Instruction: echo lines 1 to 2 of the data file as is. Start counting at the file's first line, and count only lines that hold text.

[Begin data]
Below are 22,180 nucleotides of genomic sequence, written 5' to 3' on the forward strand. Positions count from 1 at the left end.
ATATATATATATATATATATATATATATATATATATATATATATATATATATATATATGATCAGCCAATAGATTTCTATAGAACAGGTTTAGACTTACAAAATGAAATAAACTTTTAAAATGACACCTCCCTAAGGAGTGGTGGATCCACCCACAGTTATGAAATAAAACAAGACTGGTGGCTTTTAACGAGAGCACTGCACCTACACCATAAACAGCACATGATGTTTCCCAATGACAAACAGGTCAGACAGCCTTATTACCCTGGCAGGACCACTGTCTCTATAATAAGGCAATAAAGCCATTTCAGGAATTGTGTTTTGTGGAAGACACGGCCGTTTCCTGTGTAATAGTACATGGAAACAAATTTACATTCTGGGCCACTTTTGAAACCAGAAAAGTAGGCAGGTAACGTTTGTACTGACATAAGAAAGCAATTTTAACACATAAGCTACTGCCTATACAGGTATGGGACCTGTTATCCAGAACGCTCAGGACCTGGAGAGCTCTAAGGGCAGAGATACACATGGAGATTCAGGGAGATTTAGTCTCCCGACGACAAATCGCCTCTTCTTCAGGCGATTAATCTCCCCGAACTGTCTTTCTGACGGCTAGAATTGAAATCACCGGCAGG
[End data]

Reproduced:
Below are 22,180 nucleotides of genomic sequence, written 5' to 3' on the forward strand. Positions count from 1 at the left end.
ATATATATATATATATATATATATATATATATATATATATATATATATATATATATATGATCAGCCAATAGATTTCTATAGAACAGGTTTAGACTTACAAAATGAAATAAACTTTTAAAATGACACCTCCCTAAGGAGTGGTGGATCCACCCACAGTTATGAAATAAAACAAGACTGGTGGCTTTTAACGAGAGCACTGCACCTACACCATAAACAGCACATGATGTTTCCCAATGACAAACAGGTCAGACAGCCTTATTACCCTGGCAGGACCACTGTCTCTATAATAAGGCAATAAAGCCATTTCAGGAATTGTGTTTTGTGGAAGACACGGCCGTTTCCTGTGTAATAGTACATGGAAACAAATTTACATTCTGGGCCACTTTTGAAACCAGAAAAGTAGGCAGGTAACGTTTGTACTGACATAAGAAAGCAATTTTAACACATAAGCTACTGCCTATACAGGTATGGGACCTGTTATCCAGAACGCTCAGGACCTGGAGAGCTCTAAGGGCAGAGATACACATGGAGATTCAGGGAGATTTAGTCTCCCGACGACAAATCGCCTCTTCTTCAGGCGATTAATCTCCCCGAACTGTCTTTCTGACGGCTAGAATTGAAATCACCGGCAGG